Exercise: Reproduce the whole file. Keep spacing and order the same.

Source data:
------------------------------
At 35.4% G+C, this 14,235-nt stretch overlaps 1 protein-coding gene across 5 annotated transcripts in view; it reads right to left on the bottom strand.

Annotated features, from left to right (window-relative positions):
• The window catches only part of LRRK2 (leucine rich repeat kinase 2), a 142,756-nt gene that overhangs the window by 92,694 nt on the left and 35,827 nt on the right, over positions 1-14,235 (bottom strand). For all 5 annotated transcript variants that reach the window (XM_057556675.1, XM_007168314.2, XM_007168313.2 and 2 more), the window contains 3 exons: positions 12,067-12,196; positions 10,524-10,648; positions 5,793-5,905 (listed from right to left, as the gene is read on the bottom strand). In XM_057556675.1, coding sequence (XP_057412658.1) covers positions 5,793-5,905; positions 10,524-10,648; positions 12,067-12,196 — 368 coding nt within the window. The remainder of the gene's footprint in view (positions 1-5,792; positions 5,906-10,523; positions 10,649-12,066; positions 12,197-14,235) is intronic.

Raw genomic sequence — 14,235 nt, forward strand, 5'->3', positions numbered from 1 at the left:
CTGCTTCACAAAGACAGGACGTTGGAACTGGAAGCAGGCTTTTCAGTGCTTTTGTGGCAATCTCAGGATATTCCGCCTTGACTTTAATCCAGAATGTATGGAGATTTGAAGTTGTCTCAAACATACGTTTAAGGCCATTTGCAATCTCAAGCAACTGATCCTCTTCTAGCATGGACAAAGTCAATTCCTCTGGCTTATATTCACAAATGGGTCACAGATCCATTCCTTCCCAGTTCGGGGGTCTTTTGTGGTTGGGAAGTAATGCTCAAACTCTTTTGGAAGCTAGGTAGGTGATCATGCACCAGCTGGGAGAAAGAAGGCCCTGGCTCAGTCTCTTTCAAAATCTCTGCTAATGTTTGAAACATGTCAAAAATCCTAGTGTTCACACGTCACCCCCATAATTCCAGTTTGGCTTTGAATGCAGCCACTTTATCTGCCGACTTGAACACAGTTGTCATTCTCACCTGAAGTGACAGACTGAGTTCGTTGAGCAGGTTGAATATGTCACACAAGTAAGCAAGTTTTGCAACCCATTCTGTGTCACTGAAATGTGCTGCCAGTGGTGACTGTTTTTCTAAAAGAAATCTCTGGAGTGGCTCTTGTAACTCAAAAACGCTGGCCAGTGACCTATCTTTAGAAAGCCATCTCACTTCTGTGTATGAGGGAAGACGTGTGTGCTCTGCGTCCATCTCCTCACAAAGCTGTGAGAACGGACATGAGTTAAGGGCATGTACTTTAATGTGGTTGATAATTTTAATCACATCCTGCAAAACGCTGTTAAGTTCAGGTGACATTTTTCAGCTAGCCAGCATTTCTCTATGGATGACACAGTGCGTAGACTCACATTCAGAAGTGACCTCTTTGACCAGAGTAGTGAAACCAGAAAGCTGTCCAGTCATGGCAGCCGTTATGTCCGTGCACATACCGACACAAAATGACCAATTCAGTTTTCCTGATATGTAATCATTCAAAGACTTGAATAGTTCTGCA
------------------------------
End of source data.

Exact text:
At 35.4% G+C, this 14,235-nt stretch overlaps 1 protein-coding gene across 5 annotated transcripts in view; it reads right to left on the bottom strand.

Annotated features, from left to right (window-relative positions):
• The window catches only part of LRRK2 (leucine rich repeat kinase 2), a 142,756-nt gene that overhangs the window by 92,694 nt on the left and 35,827 nt on the right, over positions 1-14,235 (bottom strand). For all 5 annotated transcript variants that reach the window (XM_057556675.1, XM_007168314.2, XM_007168313.2 and 2 more), the window contains 3 exons: positions 12,067-12,196; positions 10,524-10,648; positions 5,793-5,905 (listed from right to left, as the gene is read on the bottom strand). In XM_057556675.1, coding sequence (XP_057412658.1) covers positions 5,793-5,905; positions 10,524-10,648; positions 12,067-12,196 — 368 coding nt within the window. The remainder of the gene's footprint in view (positions 1-5,792; positions 5,906-10,523; positions 10,649-12,066; positions 12,197-14,235) is intronic.

Raw genomic sequence — 14,235 nt, forward strand, 5'->3', positions numbered from 1 at the left:
CTGCTTCACAAAGACAGGACGTTGGAACTGGAAGCAGGCTTTTCAGTGCTTTTGTGGCAATCTCAGGATATTCCGCCTTGACTTTAATCCAGAATGTATGGAGATTTGAAGTTGTCTCAAACATACGTTTAAGGCCATTTGCAATCTCAAGCAACTGATCCTCTTCTAGCATGGACAAAGTCAATTCCTCTGGCTTATATTCACAAATGGGTCACAGATCCATTCCTTCCCAGTTCGGGGGTCTTTTGTGGTTGGGAAGTAATGCTCAAACTCTTTTGGAAGCTAGGTAGGTGATCATGCACCAGCTGGGAGAAAGAAGGCCCTGGCTCAGTCTCTTTCAAAATCTCTGCTAATGTTTGAAACATGTCAAAAATCCTAGTGTTCACACGTCACCCCCATAATTCCAGTTTGGCTTTGAATGCAGCCACTTTATCTGCCGACTTGAACACAGTTGTCATTCTCACCTGAAGTGACAGACTGAGTTCGTTGAGCAGGTTGAATATGTCACACAAGTAAGCAAGTTTTGCAACCCATTCTGTGTCACTGAAATGTGCTGCCAGTGGTGACTGTTTTTCTAAAAGAAATCTCTGGAGTGGCTCTTGTAACTCAAAAACGCTGGCCAGTGACCTATCTTTAGAAAGCCATCTCACTTCTGTGTATGAGGGAAGACGTGTGTGCTCTGCGTCCATCTCCTCACAAAGCTGTGAGAACGGACATGAGTTAAGGGCATGTACTTTAATGTGGTTGATAATTTTAATCACATCCTGCAAAACGCTGTTAAGTTCAGGTGACATTTTTCAGCTAGCCAGCATTTCTCTATGGATGACACAGTGCGTAGACTCACATTCAGAAGTGACCTCTTTGACCAGAGTAGTGAAACCAGAAAGCTGTCCAGTCATGGCAGCCGTTATGTCCGTGCACATACCGACACAAAATGACCAATTCAGTTTTCCTGATATGTAATCATTCAAAGACTTGAATAGTTCTGCA